Author: Donovan Campbell
Publisher: Random House
Release Date: 2009-03-10
Genre: Biography & Autobiography
After graduating from Princeton, Donovan Campbell wanted to give back to his country, engage in the world, and learn to lead. So he joined the service, becoming a commander of a forty-man infantry platoon called Joker One. Campbell had just months to train and transform a ragtag group of brand-new Marines into a first-rate cohesive fighting unit, men who would become his family. They were assigned to Ramadi, the capital of the Sunni-dominated Anbar province that was an explosion just waiting to happen. And when it did happen—with the chilling cries of "Jihad, Jihad, Jihad!" echoing from minaret to minaret—Campbell and company were there to protect the innocent, battle the insurgents, and pick up the pieces. Thrillingly told by the man who led the unit of hard-pressed Marines, Joker One is a gripping tale of a leadership and loyalty.
In our wars since 2001 the term “front line” has long since lost its meaning, and the true combats have waged throughout the countries we’ve invaded, especially along the supply routes. Our opponents have not been able to stand with conventional forces, but instead attack inside our lines, their presence everywhere, if not always discernible. Into this mix of behind-the-lines attacks, combat logistics have played a larger role than ever. In Afghanistan particularly, the long convoy routes have been vulnerable to the same kind of surprise attacks suffered by the Soviets in past decades, the British 150 years ago, and Alexander the Great 2,000 years ago. The combats surround, and in that godforsaken landlocked land, the means to supply a Western army has to be undertaken with blood and sweat, once the quick panacea of airpower is overtaxed. When he joined the Marines, Jeff Clement was not a high-speed, top-secret recon guy. A logistician instead, he led combat convoys across treacherous terrain in southern Afghanistan through frequent enemy attacks in order to resupply US and British positions. As such he and his vehicles were a constant target of the resistance, and each movement was a travail, often accompanied by thundering blasts as the insurgents paved their way with IEDs. Each movement was fraught with danger, even as each objective had to be met. As a Marine Corps lieutenant, he deployed to Afghanistan twice, and always found a learning curve, as men previously on the ground were more savvy, and the insurgents, there for the duration, were savvier still. The Lieutenant Don’t Know provides a refreshing look at the nitty-gritty of what our troops have been dealing with in Afghanistan, from the perspective of a young officer who was perfectly willing to learn, and also take responsibility for his units in a confusing war where combat was not merely on the “front,” but all around, and looking over all their roads.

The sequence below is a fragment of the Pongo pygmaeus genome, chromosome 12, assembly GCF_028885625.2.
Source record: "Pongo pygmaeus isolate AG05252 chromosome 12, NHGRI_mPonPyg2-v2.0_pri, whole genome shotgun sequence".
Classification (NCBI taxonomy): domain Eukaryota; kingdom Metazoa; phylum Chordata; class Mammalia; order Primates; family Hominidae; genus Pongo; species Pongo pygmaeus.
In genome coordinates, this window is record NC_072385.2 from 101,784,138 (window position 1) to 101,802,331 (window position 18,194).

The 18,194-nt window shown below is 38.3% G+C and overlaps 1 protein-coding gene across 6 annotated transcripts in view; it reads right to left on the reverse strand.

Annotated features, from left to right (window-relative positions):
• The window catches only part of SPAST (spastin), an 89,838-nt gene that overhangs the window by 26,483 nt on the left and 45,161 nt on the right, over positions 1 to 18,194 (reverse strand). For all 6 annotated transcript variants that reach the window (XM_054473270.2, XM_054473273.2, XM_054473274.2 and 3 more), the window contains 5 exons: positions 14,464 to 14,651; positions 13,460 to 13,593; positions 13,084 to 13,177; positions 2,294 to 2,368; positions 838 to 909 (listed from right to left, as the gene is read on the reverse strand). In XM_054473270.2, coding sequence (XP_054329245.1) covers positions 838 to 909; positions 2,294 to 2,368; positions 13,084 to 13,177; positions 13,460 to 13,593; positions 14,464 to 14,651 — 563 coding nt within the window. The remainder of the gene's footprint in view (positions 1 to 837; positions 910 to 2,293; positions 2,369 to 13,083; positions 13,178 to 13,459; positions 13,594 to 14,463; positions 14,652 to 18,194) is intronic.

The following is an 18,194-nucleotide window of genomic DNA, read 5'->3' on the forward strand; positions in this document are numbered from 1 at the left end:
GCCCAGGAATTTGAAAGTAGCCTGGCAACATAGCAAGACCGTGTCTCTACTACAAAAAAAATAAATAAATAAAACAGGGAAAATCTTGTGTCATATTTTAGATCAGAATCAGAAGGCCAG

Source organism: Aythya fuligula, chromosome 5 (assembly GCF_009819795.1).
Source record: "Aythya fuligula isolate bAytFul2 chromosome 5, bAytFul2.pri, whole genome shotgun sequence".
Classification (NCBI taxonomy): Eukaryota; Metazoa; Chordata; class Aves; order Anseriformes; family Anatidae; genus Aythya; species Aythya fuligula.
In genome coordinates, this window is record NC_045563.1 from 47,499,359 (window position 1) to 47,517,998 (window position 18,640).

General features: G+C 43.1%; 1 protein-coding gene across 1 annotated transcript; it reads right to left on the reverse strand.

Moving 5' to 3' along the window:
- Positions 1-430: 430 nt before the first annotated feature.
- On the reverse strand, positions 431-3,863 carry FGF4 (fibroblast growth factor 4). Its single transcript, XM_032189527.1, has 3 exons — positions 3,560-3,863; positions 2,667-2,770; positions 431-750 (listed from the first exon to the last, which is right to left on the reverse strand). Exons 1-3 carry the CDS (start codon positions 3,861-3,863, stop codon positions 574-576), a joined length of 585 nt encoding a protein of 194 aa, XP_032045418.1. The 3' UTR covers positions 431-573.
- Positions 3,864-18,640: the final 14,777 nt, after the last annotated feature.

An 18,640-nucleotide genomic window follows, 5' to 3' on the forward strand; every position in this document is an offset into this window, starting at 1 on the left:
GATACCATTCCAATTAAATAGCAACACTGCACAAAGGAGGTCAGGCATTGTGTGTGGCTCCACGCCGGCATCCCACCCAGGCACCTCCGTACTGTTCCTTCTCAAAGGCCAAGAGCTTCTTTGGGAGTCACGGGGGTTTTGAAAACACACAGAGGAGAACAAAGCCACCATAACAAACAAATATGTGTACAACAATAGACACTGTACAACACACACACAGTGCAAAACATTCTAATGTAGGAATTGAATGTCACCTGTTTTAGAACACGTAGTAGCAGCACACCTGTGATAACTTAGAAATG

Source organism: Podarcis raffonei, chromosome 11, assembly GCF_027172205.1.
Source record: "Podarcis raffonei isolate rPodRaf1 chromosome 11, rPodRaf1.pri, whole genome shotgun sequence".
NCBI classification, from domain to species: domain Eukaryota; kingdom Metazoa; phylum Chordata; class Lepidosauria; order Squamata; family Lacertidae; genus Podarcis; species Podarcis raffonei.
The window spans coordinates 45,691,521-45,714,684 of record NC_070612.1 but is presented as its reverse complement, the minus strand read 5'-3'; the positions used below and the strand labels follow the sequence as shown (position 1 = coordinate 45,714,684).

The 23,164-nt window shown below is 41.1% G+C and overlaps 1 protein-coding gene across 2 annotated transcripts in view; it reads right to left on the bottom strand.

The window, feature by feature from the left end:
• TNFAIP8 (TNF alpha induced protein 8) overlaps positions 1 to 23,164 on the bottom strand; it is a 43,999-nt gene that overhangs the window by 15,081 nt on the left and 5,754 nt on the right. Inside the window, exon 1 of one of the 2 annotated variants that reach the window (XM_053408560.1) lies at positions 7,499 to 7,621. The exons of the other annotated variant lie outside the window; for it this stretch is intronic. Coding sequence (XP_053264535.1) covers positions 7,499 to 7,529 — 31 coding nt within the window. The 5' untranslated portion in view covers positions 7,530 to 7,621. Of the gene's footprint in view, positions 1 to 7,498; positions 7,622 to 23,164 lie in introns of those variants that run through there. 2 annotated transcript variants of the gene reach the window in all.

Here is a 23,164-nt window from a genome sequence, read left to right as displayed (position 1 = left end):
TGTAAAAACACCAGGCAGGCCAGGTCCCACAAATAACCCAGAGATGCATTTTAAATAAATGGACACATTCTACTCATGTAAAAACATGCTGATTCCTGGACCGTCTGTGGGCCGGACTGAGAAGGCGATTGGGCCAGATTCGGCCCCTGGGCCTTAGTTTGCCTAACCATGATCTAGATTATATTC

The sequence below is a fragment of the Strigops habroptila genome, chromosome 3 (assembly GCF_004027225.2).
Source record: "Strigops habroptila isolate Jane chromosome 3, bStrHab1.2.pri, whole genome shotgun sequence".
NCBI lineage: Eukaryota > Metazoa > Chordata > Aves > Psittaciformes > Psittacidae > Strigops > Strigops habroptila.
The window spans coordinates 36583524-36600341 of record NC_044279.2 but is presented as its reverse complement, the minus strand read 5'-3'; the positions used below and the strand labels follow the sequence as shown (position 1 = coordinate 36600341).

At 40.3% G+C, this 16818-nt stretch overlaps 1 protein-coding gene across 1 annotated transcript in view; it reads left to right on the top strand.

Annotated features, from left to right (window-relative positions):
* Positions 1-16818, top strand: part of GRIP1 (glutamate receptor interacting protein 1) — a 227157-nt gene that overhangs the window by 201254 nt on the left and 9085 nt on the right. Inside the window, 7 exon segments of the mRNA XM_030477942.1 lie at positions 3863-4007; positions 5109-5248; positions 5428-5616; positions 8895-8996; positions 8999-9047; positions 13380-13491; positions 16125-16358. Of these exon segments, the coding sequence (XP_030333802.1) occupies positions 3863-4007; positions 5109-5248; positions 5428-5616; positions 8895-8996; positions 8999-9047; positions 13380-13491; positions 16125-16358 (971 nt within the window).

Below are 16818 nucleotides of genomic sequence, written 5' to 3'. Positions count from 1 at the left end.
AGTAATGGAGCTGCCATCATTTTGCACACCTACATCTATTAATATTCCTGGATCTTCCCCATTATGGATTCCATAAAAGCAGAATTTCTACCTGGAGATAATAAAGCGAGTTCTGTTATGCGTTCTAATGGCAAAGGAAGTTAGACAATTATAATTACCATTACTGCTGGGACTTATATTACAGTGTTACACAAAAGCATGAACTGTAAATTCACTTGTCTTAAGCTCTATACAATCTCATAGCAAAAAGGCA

Author: David Danelo
Publisher: Stackpole Books
Release Date: 2007-07-17
The dynamic story of the life and times of five Marine corporals and sergeants, men at the front lines of the war in Iraq First extended account of the Marine experience fighting the Iraq insurgency from the grunt's perspective Author interviewed charismatic and controversial Marine Gen. James N. "Mad Dog" Mattis, a legendary Marine commander revered by the grunts and gives new details about the battle for Fallujah A sometimes harrowing, often humorous, and occasionally tragic look at the Marine Corps from the inside out in its struggle with the insurgency in Iraq. Drawing from personal experience in the confusing, deadly conflict currently being fought in the streets and back alleys of Iraqi towns and villages, Danelo focuses on the young Marine leaders--corporals and sergeants--whose job it is to take even younger Marines into battle, close with and destroy an elusive enemy, and bring their boys back home again. Sadly, there are losses, but true to the Marine Corps spirit, they soldier on, earning their blood stripes the only way they know how--the hard way.